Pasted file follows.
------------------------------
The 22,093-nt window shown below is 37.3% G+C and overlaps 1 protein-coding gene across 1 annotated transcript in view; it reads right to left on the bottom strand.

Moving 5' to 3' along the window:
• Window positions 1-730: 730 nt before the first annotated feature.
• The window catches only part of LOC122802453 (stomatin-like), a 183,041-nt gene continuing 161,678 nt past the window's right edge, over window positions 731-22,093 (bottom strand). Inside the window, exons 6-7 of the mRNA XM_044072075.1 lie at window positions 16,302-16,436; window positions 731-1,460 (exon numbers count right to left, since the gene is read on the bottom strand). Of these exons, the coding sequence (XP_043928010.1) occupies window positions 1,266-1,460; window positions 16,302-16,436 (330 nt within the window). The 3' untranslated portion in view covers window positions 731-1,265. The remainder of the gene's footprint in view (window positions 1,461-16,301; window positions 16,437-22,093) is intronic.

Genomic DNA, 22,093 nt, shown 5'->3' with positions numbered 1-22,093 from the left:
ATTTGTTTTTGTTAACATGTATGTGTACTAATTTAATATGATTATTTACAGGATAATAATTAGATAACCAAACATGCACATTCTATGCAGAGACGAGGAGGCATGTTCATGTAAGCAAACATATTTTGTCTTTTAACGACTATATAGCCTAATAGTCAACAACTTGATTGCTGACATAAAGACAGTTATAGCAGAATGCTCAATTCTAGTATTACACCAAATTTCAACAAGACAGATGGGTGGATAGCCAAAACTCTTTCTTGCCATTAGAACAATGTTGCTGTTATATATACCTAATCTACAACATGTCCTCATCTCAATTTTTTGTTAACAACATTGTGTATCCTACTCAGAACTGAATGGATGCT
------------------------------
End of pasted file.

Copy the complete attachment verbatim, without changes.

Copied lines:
The 22,093-nt window shown below is 37.3% G+C and overlaps 1 protein-coding gene across 1 annotated transcript in view; it reads right to left on the bottom strand.

Moving 5' to 3' along the window:
• Window positions 1-730: 730 nt before the first annotated feature.
• The window catches only part of LOC122802453 (stomatin-like), a 183,041-nt gene continuing 161,678 nt past the window's right edge, over window positions 731-22,093 (bottom strand). Inside the window, exons 6-7 of the mRNA XM_044072075.1 lie at window positions 16,302-16,436; window positions 731-1,460 (exon numbers count right to left, since the gene is read on the bottom strand). Of these exons, the coding sequence (XP_043928010.1) occupies window positions 1,266-1,460; window positions 16,302-16,436 (330 nt within the window). The 3' untranslated portion in view covers window positions 731-1,265. The remainder of the gene's footprint in view (window positions 1,461-16,301; window positions 16,437-22,093) is intronic.

Genomic DNA, 22,093 nt, shown 5'->3' with positions numbered 1-22,093 from the left:
ATTTGTTTTTGTTAACATGTATGTGTACTAATTTAATATGATTATTTACAGGATAATAATTAGATAACCAAACATGCACATTCTATGCAGAGACGAGGAGGCATGTTCATGTAAGCAAACATATTTTGTCTTTTAACGACTATATAGCCTAATAGTCAACAACTTGATTGCTGACATAAAGACAGTTATAGCAGAATGCTCAATTCTAGTATTACACCAAATTTCAACAAGACAGATGGGTGGATAGCCAAAACTCTTTCTTGCCATTAGAACAATGTTGCTGTTATATATACCTAATCTACAACATGTCCTCATCTCAATTTTTTGTTAACAACATTGTGTATCCTACTCAGAACTGAATGGATGCT